What Can we Really Make of Five Games?

It’s fun to get too high, and it’s easy to get too low after a handful of games in the NHL regular season. Remember, it takes times for the trends to really play out.

The NHL season is just about two weeks old and your Columbus Blue Jackets have participated in five of their first 82. We’re just at that part in the season where overreactions run rampant as you wait to see just what exactly plays out during the course of a regular season.

As the Jackets kickstarted the 2018-19 campaign with an overtime win at the Red Wings, you might’ve overlooked the lackadaisical second period, shrugged off the Wings tying the game and instead focused on winning the opener, their seventh-straight over Detroit since 2015-16. The power play showed flashes of great promise in the first period, converting on its first chance. Joonas Korpisalo put together a solid showing on the road in a rare start.

Undoubtedly looking ahead to the home opener a night later, the pesky Hurricanes played spoiler, and the Jackets never looked comfortable. The kind of loss you can shrug off as one in 82, but the kind of performance that leaves coaches and players anguished. And maybe it was just the kind of wakeup call they needed, with three off days to follow and intense practices dialed up in wake of that flat performance. A reinforcement of what they needed to do to up their compete level to a full 60-minutes against the Avalanche for their following game and beyond.

The early trends continued at the Panthers, where a fast start and 2-goal lead was cut in half inside the final minute of the first, and vanquished completely in the second before a furious rally to overcome and push the win-loss record to 3-1. The biggest test of the season to date, an Eastern Conference favorite in the Lightning, the type of team used as a measuring stick, shrugged off a game in which they gave up four third-period goals to the Canucks and broke out in a big way against Columbus, lighting up the Jackets for eight goals.

While it was the first period that Tampa Bay dominated, and the second period that saw Columbus start to mount their comeback, at one point reducing the three-goal deficit to one, the striking blow of the Lightning was just too much to overcome.

Take what you want from any of the 15 periods and change of hockey this season. The 3-2 Jackets have shown the ability of starting games the right way, instilling speed and quickness to jump on opponents first. But the second period has been the face of adversity, where leads evaporate almost immediately.

Brandon Dubinsky

Looking to overcome a down season in 2017-18, plagued by injury and career-lows in terms of point production on the ice, Dubinsky used his own on-ice turmoil to get into better shape for this season. In the two games before he suffered a latest oblique injury that will sideline him 4-6 weeks, he had one goal, one assist.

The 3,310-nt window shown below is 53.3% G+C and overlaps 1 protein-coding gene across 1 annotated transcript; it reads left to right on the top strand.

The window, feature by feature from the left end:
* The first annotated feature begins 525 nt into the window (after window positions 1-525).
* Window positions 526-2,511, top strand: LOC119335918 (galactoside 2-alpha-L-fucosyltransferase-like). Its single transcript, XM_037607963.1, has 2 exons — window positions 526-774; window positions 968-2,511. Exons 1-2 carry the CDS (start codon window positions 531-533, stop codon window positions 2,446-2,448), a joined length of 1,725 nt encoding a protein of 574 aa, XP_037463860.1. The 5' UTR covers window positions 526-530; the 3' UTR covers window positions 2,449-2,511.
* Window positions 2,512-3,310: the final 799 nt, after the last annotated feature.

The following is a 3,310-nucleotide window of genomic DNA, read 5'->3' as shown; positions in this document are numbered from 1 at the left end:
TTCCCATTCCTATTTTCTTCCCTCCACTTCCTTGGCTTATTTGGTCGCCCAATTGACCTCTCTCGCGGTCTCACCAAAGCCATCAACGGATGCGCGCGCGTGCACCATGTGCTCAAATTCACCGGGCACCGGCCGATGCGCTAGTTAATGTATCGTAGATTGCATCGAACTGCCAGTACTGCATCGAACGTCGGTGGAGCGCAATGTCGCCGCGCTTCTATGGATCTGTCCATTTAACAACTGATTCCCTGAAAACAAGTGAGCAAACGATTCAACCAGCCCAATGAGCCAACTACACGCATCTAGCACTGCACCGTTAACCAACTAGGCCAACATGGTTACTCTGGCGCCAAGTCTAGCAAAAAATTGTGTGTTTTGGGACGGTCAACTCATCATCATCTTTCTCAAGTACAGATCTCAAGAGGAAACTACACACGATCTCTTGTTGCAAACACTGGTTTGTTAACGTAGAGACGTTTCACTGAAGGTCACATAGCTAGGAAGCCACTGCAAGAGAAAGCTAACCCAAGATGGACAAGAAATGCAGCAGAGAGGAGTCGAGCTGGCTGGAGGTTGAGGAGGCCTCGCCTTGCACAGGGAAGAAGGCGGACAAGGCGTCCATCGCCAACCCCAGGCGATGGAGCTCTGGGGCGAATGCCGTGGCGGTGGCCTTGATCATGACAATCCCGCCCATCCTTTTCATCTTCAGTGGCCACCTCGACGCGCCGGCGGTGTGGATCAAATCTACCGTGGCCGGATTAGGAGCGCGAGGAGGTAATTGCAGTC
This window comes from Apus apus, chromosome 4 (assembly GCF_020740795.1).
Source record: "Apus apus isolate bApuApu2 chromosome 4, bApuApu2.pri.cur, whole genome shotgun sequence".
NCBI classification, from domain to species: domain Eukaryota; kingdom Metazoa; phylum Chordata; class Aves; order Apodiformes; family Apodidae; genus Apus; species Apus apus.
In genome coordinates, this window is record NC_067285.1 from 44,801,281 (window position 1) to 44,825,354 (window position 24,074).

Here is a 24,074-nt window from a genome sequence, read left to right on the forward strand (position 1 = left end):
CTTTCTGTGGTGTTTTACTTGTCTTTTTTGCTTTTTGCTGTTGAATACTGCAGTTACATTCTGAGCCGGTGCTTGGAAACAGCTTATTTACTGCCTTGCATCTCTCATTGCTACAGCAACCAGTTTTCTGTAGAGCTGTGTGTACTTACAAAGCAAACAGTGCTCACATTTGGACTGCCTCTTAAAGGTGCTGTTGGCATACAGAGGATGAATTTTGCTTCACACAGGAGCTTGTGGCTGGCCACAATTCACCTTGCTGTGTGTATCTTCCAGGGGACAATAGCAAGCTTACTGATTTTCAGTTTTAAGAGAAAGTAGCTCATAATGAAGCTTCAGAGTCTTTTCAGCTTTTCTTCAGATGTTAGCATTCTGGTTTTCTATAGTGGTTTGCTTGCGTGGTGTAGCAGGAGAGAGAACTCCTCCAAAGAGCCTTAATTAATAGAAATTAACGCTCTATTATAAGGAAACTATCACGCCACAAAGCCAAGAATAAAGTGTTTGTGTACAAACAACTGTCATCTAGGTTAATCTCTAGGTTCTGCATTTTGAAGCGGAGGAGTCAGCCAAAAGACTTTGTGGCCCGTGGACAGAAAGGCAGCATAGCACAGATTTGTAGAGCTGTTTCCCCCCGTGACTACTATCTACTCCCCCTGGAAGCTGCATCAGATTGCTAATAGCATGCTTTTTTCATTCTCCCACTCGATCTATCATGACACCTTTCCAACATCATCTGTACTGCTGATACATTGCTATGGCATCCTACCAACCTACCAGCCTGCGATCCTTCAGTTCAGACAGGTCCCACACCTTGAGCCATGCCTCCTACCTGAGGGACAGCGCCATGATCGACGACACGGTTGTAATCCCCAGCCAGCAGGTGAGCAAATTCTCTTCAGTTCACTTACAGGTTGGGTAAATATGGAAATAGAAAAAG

Riley Nash

That brings to mind Nash. Coming to the Blue Jackets to provide the type of depth and scoring potential they need at center, Nash’s role already increased upon the absence of Dubinsky, and similarly to the type of situation he faced with the Bruins last season when Patrice Bergeron and David Krejci went down for extended periods of time. He’s only taken three shots this season, one a piece in three of the teams’ five games.

Alexander Wennberg

Wennberg’s offensive production nosedived last season, immediately following a career-season and big extension. Wennberg was the second star of the game against the Avalanche following his two-assist performance.

Same ole special teams?

The Jackets are 21st on the power play (17.4%). On the bright side they are only five games in and couldn't possibly be worse than last year, right?

Anthony Duclair has had the opportunity in recent days to have his say about that. Prior to their game in Florida, the club practiced 25 of the 40 total minutes of practice on the power play, and Duclair had his role expanded to the first power play line against the Panthers, where he notched a power play goal, his first goal of the season. The penalty kill (29th, 64.7%) has seen better days, but the numbers are a bit skewed after four Tampa power play goals Saturday.

Joonas Korpisalo, who has won both of his starts so far, should be in net Thursday, following Saturday’s ugly outing, and simply because he’s earned that as Sergei Bobrovsky continues to shake off the rust in the early portion of the season. And John Tortorella is just keen on finding out what we have wondered about Korpisalo all along, urging more playing time for the young goalie.

So in gathering what we can so far from this 2018-19 club, I would say there’s no use getting too high (by the way, check out how high The Athletic places Columbus among their projections: subscription required) or low just yet. But where would the fun be in that?

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